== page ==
"My greatest worry was in making the wrong decision," Bill Poling said. "I didn't want to look back and realize we didn't do something we should have done. But we decided not to do a graft at this point because Kim is still growing and grafts don't grow. We'd only have to do another graft later."
Choosing instead to wear burn garments, first a custom-fit cotton knit pulled over her arms and legs, then later a tighter nylon "skin." She wore the garments for two years, but had to stop wearing them on her legs because they cut off circulation. The garments apply pressure on the wounds and don't allow scar tissue to build up.
"Most kids didn't wear the garments," Kim said. "They hurt to put on, but I saw what a difference they made in healing."
Bill Poling said Kim's skin was so sensitive that even a change in the temperature of the air conditioning would set off pain.
During those first months, Kim traveled back and forth to Cincinnati for follow-up treatment, first every week, then every two weeks and finally only once a month. It wasn't until mid-November of 1998 that Kim's wounds scabbed over and she was no longer at risk of infection.
Kim missed only the first two days of school that fall, but she was unable to audition for The Nutcracker.
"I couldn't move my knees," she said.
Still, she was determined not to lose her dream. In April 1999, Kim began practicing at the Florida Gulf Coast Ballet studio in Palm Harbor.
"It was her passion," Jill Poling said. "These girls would do their homework on the bus so they could go to the studio and dance."
The Shriners also arranged for Kim to attend a three-day camp at Fort Wilderness at the Walt Disney World complex near Orlando with other children who were victims of burns. The camp is sponsored by the Children's Burn Foundation of Florida. Each youngster is paired with a burn buddy, usually a firefighter.
Kim has attended the camp twice, in the summer of 1999 and this past summer. There, she played kickball, picnicked and went to Disney attractions with fire educator Jeanine Glass of the Largo Fire Department. The kids and buddies slept four to a trailer at the end of the day, when they spent the time talking.
"It really helped," said Kim.
Kim said most of the burn injuries she saw on other kids were caused by playing with matches. Among her campmates were 12- and 11-year-old brothers who were burned in January 1995 when a fire one of them set with a cigarette lighter killed their father and destroyed their St. Petersburg apartment. A 13-year-old was burned after he dropped a match into a gas tank on a boat. A 12-year-old St. Petersburg girl was burned when she slipped in the kitchen, spilling a pan of bubbling grease over her neck, arms and upper torso. And an 8-year-old boy was severely scarred in a house fire that killed his mother.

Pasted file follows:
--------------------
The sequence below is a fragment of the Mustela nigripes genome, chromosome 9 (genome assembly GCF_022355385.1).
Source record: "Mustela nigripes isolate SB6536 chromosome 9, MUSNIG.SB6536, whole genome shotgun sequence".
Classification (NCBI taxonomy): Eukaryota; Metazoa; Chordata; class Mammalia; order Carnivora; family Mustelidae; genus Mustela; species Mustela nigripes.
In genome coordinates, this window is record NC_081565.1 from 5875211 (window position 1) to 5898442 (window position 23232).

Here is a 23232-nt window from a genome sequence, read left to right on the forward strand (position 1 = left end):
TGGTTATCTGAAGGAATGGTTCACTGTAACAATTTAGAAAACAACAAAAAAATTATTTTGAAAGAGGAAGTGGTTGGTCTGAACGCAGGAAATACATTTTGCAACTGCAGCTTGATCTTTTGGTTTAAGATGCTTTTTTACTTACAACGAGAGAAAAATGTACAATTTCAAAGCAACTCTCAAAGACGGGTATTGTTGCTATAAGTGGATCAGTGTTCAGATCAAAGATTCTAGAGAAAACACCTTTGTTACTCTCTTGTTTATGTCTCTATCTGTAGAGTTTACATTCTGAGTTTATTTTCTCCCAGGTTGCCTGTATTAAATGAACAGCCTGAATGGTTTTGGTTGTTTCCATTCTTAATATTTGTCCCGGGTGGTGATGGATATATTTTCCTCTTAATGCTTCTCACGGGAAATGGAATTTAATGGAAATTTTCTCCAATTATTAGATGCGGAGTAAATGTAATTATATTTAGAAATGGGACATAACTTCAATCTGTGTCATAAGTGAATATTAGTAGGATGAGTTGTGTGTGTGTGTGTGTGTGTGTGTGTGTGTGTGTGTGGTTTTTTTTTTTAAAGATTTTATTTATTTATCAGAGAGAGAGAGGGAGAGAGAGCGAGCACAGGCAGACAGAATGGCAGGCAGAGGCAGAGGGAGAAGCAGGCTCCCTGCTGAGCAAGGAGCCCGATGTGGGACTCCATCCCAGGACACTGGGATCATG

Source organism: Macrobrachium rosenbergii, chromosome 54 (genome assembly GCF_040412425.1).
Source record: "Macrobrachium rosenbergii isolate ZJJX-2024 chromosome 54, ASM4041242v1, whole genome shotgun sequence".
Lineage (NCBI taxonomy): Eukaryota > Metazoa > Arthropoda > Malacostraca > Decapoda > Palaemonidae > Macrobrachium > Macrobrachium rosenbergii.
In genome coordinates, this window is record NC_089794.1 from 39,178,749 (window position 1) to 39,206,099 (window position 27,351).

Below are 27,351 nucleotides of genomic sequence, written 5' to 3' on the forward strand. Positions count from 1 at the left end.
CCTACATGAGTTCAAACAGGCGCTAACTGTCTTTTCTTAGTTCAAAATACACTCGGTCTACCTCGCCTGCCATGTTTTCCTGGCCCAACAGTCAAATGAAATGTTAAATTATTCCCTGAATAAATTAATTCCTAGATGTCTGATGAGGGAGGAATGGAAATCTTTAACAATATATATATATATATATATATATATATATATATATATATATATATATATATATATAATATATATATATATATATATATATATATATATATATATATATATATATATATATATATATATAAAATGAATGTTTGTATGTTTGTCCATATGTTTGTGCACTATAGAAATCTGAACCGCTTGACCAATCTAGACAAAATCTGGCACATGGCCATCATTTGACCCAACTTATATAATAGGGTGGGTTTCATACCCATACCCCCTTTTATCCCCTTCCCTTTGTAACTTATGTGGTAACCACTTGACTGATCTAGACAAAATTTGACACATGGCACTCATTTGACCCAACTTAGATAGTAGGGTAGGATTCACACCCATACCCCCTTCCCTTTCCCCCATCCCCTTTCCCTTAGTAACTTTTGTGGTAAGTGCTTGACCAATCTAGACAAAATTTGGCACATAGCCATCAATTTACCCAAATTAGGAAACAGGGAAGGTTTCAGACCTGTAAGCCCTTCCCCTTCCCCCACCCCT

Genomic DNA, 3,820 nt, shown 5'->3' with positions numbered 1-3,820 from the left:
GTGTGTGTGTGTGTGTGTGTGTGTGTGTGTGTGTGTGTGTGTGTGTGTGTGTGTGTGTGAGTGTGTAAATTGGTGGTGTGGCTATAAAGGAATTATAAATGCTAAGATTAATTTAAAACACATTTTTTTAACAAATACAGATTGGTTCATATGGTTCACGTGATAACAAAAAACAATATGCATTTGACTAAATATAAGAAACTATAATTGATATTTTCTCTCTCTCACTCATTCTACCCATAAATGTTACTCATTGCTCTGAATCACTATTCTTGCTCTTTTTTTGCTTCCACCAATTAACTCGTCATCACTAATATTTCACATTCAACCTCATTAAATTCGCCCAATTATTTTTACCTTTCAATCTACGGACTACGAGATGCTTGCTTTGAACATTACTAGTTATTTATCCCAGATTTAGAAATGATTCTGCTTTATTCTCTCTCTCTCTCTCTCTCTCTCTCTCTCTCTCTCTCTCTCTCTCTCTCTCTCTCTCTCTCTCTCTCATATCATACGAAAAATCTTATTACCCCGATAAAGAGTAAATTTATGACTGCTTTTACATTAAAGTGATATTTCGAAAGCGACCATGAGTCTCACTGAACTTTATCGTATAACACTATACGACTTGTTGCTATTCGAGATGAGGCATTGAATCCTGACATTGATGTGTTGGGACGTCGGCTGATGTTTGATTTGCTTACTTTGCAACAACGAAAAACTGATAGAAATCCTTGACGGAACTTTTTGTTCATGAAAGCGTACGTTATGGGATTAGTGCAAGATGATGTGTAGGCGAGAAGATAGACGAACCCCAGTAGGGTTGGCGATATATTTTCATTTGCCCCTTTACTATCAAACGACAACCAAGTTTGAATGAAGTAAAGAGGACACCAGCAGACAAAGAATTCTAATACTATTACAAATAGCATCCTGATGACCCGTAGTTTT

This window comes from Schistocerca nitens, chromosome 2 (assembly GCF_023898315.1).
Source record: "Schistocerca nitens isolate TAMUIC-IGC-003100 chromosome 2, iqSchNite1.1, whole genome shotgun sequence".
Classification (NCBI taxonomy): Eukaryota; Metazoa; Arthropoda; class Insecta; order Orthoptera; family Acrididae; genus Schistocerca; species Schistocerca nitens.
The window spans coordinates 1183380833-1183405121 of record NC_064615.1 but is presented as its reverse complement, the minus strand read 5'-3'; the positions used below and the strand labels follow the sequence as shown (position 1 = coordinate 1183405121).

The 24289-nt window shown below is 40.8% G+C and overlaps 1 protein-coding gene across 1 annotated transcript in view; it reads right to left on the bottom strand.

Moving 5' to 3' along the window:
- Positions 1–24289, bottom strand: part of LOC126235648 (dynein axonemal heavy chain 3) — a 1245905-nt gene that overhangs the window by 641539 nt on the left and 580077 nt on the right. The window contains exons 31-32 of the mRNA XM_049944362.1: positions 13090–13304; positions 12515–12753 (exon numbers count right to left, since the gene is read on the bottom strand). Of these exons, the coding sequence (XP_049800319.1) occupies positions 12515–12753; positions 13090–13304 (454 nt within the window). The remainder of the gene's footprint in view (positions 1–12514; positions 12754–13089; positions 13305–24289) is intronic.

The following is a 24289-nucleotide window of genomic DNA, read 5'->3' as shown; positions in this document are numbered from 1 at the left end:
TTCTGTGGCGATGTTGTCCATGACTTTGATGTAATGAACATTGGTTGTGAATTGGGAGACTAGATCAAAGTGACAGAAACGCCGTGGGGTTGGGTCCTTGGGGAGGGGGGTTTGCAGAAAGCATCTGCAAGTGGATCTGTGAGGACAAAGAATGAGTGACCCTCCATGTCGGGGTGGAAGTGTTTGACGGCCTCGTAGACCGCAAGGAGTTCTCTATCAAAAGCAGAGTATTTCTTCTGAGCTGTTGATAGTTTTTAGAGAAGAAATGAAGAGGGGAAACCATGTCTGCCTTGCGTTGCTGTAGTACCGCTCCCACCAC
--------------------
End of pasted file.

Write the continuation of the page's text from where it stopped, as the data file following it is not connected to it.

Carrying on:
Kim said the children's scars run deeper than their skin. They become introverted as people stare and make them feel different, she said. The camp provides acceptance and support.
"The thing I remember most is how wonderful everyone was to me," Kim said. "I never could have made it if my friends had not come by to cheer me up."
Now Kim hopes to return that support to other victims by becoming a burn buddy. An eighth-grader at John Hopkins Middle School, Kim has resumed plans to become a professional dancer and one day open her own dance studio. She said it's her turn to help other children get through the process of healing.
"Kids just coming in don't realize the difference it will make if they wear garments and follow all the precautions," Kim said. "I want to be able to share that."
Two years later, Kim's own scars are virtually invisible. Kim plans to return to camp this summer with about 120 other youths from Florida and Orlando who have been burned. Along with canoeing, archery, swimming and hay rides, Kim plans to share her experience with newcomers to the burn camp.
"Some people treated me better and some worse because of my scars," Kim said. "It made me feel sorry for the other burn kids who were burned worse than me. It also made me realize that scars, like the color of your hair, mean nothing. It is the person underneath that matters most."
- Staff writer Christine Graef can be reached at (727) 445-4229 or firstname.lastname@example.org.